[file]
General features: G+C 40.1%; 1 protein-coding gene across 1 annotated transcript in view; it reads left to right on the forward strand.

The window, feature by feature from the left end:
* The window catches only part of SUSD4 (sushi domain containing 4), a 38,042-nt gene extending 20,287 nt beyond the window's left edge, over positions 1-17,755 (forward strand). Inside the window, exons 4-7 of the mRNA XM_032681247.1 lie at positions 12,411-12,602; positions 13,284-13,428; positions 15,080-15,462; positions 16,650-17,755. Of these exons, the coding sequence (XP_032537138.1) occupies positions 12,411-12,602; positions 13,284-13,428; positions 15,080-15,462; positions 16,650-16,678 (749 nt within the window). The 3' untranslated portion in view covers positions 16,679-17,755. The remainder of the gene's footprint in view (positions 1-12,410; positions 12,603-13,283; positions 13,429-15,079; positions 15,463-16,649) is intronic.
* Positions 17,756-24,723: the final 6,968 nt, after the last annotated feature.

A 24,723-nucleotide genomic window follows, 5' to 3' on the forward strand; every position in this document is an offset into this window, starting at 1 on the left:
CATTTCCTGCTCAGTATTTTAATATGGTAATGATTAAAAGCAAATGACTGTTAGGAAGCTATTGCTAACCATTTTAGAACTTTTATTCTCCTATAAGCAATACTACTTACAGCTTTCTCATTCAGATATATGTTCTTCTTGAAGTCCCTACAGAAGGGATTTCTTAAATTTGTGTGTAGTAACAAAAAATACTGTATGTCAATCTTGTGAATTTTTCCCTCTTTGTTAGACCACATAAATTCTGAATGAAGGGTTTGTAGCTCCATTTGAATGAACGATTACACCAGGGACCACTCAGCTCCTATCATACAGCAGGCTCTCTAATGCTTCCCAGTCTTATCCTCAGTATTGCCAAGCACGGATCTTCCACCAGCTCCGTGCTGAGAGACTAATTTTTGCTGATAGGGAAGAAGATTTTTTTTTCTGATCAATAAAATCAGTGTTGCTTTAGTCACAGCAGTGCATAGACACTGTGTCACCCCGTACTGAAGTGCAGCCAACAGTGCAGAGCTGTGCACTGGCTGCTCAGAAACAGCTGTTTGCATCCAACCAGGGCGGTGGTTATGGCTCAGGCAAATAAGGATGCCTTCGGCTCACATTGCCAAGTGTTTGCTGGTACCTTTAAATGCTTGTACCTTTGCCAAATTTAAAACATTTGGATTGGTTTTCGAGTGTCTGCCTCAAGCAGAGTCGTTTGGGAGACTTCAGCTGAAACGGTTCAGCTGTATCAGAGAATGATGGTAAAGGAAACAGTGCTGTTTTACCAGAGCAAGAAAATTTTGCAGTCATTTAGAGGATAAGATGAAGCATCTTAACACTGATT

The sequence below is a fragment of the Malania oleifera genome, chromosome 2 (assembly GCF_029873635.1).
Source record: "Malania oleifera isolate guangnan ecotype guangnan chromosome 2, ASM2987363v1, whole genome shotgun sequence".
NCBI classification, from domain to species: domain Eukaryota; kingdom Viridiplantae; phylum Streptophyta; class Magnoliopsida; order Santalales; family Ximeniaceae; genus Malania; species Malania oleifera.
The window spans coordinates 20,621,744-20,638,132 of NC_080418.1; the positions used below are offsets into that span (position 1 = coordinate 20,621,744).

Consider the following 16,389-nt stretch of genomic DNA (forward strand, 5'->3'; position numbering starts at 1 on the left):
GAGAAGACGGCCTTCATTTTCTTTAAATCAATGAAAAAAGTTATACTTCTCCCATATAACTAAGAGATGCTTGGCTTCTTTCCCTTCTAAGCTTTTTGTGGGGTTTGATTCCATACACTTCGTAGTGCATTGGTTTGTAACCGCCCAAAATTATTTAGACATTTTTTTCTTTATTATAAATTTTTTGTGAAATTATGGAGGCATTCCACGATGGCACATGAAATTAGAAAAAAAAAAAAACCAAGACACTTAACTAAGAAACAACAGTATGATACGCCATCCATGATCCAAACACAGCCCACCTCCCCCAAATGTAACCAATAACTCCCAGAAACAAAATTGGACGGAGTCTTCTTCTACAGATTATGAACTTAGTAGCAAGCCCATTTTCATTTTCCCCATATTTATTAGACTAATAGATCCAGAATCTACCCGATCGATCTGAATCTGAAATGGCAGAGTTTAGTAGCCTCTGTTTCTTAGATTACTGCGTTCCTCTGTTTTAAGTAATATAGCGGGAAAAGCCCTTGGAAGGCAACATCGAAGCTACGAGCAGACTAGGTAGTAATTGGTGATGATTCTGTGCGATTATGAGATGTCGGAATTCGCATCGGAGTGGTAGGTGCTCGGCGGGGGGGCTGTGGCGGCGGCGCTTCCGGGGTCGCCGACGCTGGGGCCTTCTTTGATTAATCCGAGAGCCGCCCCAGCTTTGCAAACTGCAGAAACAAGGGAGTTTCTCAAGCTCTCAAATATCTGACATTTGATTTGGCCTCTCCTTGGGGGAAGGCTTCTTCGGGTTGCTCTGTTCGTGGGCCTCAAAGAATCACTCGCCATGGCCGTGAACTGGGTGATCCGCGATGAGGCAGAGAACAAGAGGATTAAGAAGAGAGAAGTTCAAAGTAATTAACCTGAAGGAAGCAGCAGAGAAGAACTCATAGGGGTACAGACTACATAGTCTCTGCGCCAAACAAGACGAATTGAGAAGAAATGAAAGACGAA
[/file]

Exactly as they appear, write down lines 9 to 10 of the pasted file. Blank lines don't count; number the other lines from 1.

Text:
NCBI classification, from domain to species: domain Eukaryota; kingdom Viridiplantae; phylum Streptophyta; class Magnoliopsida; order Santalales; family Ximeniaceae; genus Malania; species Malania oleifera.
The window spans coordinates 20,621,744-20,638,132 of NC_080418.1; the positions used below are offsets into that span (position 1 = coordinate 20,621,744).